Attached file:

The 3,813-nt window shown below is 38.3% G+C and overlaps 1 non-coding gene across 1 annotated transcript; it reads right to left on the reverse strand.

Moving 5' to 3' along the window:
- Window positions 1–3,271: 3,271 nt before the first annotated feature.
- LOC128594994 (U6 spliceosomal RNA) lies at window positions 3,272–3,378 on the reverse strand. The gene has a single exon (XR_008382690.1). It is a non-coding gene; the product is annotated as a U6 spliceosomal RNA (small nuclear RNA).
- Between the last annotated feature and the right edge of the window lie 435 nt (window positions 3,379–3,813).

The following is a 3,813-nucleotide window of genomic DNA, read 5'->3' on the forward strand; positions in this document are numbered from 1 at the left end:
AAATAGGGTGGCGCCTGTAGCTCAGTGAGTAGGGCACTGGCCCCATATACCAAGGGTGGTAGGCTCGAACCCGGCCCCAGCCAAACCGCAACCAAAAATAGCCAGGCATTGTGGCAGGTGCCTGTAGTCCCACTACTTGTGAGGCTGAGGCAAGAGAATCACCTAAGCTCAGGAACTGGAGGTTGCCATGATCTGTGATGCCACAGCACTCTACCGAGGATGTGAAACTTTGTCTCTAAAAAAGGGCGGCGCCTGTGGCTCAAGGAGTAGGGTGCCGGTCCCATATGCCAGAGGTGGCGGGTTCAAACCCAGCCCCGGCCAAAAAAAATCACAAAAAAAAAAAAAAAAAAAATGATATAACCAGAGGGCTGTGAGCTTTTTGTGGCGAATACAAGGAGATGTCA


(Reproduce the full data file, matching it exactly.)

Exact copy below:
The 3,813-nt window shown below is 38.3% G+C and overlaps 1 non-coding gene across 1 annotated transcript; it reads right to left on the reverse strand.

Moving 5' to 3' along the window:
- Window positions 1–3,271: 3,271 nt before the first annotated feature.
- LOC128594994 (U6 spliceosomal RNA) lies at window positions 3,272–3,378 on the reverse strand. The gene has a single exon (XR_008382690.1). It is a non-coding gene; the product is annotated as a U6 spliceosomal RNA (small nuclear RNA).
- Between the last annotated feature and the right edge of the window lie 435 nt (window positions 3,379–3,813).

The following is a 3,813-nucleotide window of genomic DNA, read 5'->3' on the forward strand; positions in this document are numbered from 1 at the left end:
AAATAGGGTGGCGCCTGTAGCTCAGTGAGTAGGGCACTGGCCCCATATACCAAGGGTGGTAGGCTCGAACCCGGCCCCAGCCAAACCGCAACCAAAAATAGCCAGGCATTGTGGCAGGTGCCTGTAGTCCCACTACTTGTGAGGCTGAGGCAAGAGAATCACCTAAGCTCAGGAACTGGAGGTTGCCATGATCTGTGATGCCACAGCACTCTACCGAGGATGTGAAACTTTGTCTCTAAAAAAGGGCGGCGCCTGTGGCTCAAGGAGTAGGGTGCCGGTCCCATATGCCAGAGGTGGCGGGTTCAAACCCAGCCCCGGCCAAAAAAAATCACAAAAAAAAAAAAAAAAAAAATGATATAACCAGAGGGCTGTGAGCTTTTTGTGGCGAATACAAGGAGATGTCA